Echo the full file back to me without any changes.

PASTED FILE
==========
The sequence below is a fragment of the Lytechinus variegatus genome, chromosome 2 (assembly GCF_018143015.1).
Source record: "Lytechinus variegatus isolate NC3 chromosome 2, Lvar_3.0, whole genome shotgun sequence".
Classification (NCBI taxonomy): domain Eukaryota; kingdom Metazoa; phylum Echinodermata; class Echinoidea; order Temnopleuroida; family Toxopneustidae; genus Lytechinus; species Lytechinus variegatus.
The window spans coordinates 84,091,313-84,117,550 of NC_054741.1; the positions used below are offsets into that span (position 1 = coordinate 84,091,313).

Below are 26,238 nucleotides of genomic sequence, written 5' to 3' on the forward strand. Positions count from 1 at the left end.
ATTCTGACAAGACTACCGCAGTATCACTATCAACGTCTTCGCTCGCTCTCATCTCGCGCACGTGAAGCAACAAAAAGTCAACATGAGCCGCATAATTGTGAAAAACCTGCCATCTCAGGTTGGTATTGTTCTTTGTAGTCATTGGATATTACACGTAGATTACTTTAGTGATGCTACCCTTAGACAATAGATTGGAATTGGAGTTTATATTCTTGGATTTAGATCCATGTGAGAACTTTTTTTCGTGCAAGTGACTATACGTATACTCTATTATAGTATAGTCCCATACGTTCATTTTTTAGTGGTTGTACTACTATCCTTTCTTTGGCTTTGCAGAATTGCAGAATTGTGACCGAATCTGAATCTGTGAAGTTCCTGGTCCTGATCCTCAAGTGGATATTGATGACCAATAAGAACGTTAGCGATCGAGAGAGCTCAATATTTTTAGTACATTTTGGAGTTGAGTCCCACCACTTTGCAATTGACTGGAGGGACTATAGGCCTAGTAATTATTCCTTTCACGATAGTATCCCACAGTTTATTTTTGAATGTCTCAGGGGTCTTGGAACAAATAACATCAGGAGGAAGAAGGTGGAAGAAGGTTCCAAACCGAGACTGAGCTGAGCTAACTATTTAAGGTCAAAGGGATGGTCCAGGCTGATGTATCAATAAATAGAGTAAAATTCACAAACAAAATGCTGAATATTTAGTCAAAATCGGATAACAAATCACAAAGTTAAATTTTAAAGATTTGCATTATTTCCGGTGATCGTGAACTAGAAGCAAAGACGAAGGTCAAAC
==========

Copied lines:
The sequence below is a fragment of the Lytechinus variegatus genome, chromosome 2 (assembly GCF_018143015.1).
Source record: "Lytechinus variegatus isolate NC3 chromosome 2, Lvar_3.0, whole genome shotgun sequence".
Classification (NCBI taxonomy): domain Eukaryota; kingdom Metazoa; phylum Echinodermata; class Echinoidea; order Temnopleuroida; family Toxopneustidae; genus Lytechinus; species Lytechinus variegatus.
The window spans coordinates 84,091,313-84,117,550 of NC_054741.1; the positions used below are offsets into that span (position 1 = coordinate 84,091,313).

Below are 26,238 nucleotides of genomic sequence, written 5' to 3' on the forward strand. Positions count from 1 at the left end.
ATTCTGACAAGACTACCGCAGTATCACTATCAACGTCTTCGCTCGCTCTCATCTCGCGCACGTGAAGCAACAAAAAGTCAACATGAGCCGCATAATTGTGAAAAACCTGCCATCTCAGGTTGGTATTGTTCTTTGTAGTCATTGGATATTACACGTAGATTACTTTAGTGATGCTACCCTTAGACAATAGATTGGAATTGGAGTTTATATTCTTGGATTTAGATCCATGTGAGAACTTTTTTTCGTGCAAGTGACTATACGTATACTCTATTATAGTATAGTCCCATACGTTCATTTTTTAGTGGTTGTACTACTATCCTTTCTTTGGCTTTGCAGAATTGCAGAATTGTGACCGAATCTGAATCTGTGAAGTTCCTGGTCCTGATCCTCAAGTGGATATTGATGACCAATAAGAACGTTAGCGATCGAGAGAGCTCAATATTTTTAGTACATTTTGGAGTTGAGTCCCACCACTTTGCAATTGACTGGAGGGACTATAGGCCTAGTAATTATTCCTTTCACGATAGTATCCCACAGTTTATTTTTGAATGTCTCAGGGGTCTTGGAACAAATAACATCAGGAGGAAGAAGGTGGAAGAAGGTTCCAAACCGAGACTGAGCTGAGCTAACTATTTAAGGTCAAAGGGATGGTCCAGGCTGATGTATCAATAAATAGAGTAAAATTCACAAACAAAATGCTGAATATTTAGTCAAAATCGGATAACAAATCACAAAGTTAAATTTTAAAGATTTGCATTATTTCCGGTGATCGTGAACTAGAAGCAAAGACGAAGGTCAAAC